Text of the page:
At every stage of patent prosecution, the applicant needs to disclose the relevant information found in the patent application/invention. Here comes the need to understand and learn about the time periods and procedure to file IDS. According to the U.S. patent law, 37 C.F.R. 1.56, it is not a compulsion to perform a search of relevant art, inventors and prosecuting patent applications associated with it. While at the same time, 37 C.F.R. 1.56 USPTO (Duty to disclose information material to patentability) states that all known prior art or ‘material information’ must be to the USPTO in the form of an Information Disclosure Statement (IDS). A citizen (patent aspirant/ patent applicant) is bound to pay respect to this duty until a patent has issued to earn full respect for his/her patent. If not, the resulting patent may be considered impossible to be enforced.
Under USPTO 37 C.F.R. 1.56(c), the people responsible to pay this and understand the critical aspects of an IDS by submitting all material information to USPTO, includes inventors, employee of the assignee, U.S./foreign patent attorneys and assignees. By material the USPTO clearly states, all that information which is found and considered relevant to the claimed subject matter. Material information includes related and valid U.S. patent applications or patent references cited in a PCT or foreign equivalent applications. In case,
- If the information is found to contradict or is inconsistent with applicant’s position, or
- If it contributes towards non-patentability in together or alone in all information
then, the information will be considered strictly as ‘material’.
When to File IDS
For an IDS to be considered officially by the examiner, it must be filed on time. An IDS can be submitted at different prosecution stages of any patent application, for which the applicant may require to file different documents and pay fee (if required), depending on the stage of prosecution. Although it is allowed to submit IDS during different phases of prosecution, it is still recommended to submit IDS (and supplemental IDSs) as early as possible to avoid extra costs.
According to the USPTO 37 C.F.R. 1.97, an IDS can be filed at different stages of prosecution in accordance with this section. This section states different parts that includes procedure and filing fee according to three prosecution stages with their respective 37 C.F.R. Section policies. The table 1.a represents all the details and pre-requisites required for filing IDS.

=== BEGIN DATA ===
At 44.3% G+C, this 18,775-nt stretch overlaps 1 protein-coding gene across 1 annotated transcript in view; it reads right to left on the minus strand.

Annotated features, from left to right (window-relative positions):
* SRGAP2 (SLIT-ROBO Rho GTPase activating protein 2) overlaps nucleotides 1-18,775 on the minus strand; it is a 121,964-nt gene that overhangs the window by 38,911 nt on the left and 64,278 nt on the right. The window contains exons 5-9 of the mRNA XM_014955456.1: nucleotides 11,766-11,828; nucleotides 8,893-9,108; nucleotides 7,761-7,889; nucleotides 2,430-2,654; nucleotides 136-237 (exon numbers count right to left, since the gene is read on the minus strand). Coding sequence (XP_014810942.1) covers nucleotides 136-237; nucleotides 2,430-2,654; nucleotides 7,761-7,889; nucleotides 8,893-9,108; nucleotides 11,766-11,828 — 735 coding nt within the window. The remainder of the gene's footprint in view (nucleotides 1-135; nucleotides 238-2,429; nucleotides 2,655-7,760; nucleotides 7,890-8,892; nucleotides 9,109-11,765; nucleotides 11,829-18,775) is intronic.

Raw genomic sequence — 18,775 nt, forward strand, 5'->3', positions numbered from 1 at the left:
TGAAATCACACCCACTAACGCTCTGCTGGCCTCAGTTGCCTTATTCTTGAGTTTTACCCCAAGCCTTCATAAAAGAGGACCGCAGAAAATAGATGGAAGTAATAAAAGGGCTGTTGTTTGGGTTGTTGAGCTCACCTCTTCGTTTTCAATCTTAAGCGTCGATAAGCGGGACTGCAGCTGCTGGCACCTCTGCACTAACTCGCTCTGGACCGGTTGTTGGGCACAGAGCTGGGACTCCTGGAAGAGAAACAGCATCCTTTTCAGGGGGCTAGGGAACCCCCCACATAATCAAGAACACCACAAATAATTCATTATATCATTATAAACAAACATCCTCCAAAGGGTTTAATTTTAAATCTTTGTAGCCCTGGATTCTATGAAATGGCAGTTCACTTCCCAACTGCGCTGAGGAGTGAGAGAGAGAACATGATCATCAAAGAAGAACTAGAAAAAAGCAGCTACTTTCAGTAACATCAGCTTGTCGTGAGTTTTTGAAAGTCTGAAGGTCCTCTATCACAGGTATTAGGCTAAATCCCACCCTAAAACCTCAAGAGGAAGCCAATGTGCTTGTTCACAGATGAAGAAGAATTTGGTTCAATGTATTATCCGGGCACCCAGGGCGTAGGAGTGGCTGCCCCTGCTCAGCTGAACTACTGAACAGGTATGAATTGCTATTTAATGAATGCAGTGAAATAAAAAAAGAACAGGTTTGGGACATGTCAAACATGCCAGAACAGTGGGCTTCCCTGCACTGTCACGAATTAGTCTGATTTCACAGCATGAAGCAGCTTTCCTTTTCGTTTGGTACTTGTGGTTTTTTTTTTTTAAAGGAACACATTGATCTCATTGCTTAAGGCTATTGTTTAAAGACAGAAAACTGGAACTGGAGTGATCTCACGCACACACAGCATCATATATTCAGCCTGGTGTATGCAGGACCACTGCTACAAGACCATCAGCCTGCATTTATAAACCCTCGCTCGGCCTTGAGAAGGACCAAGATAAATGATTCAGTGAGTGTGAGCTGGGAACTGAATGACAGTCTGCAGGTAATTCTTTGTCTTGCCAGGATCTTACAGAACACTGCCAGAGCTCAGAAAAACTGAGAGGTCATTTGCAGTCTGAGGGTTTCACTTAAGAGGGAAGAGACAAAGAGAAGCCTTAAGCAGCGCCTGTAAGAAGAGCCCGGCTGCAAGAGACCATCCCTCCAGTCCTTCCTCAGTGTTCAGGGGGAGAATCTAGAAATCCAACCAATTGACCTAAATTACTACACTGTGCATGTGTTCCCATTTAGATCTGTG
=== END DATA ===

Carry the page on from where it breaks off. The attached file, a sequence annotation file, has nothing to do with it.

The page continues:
|Prosecution Stage||37 C.F.R Section||Filing Period||Requirements|
|1st Stage||§ 1.97(b)||
|2nd Stage||§ 1.97(c)||
|3rd Stage||§ 1.97(d)||
Table 1.a USPTO Policies and details for filing IDS w.r.t 37 C.F.R. 1.97
37 C.F.R. 1.97 Section Details
37 C.F.R. 1.97(e)
Statements made under this section must state either of the following two statements:
- All information present inside IDS must not be first mentioned or communicated more than three months before filing IDS in a foreign patent office in a counterpart foreign application.
- None of the information present inside was first mentioned or communicated in a foreign patent office in a counterpart foreign application, to any person signing for certification, and to any individual that matches with individuals mentioned in 1.56(c) more than three months prior to the filing IDS.
37 C.F.R. 1.17(p)
Statements under this section include details about the USPTO fee structure for all the prosecution stages for filing an IDS.
Patent Term Adjustment
PTA period (if any) can be decreased according to C.F.R. 1.704(c), if its IDS is not filed within 30 days of receiving the filing information. To avoid so, an applicant (with respect to § 1.56(c)) needs to include that:
- All information was first mentioned in communication from foreign patent office.
- None of the people (with respect to § 1.56(c)), receive filing information within 30 days before filing IDS.
How to File IDS
Form PTO/SB/08 needs to be filled for filing IDS. Complete instructions on how to prepare and when to prepare, can be viewed on the USPTO official website. Also, a Transmittal letter may be filed with IDS, which briefly explains that IDS is in passivity with the current USPTO laws for filing IDS.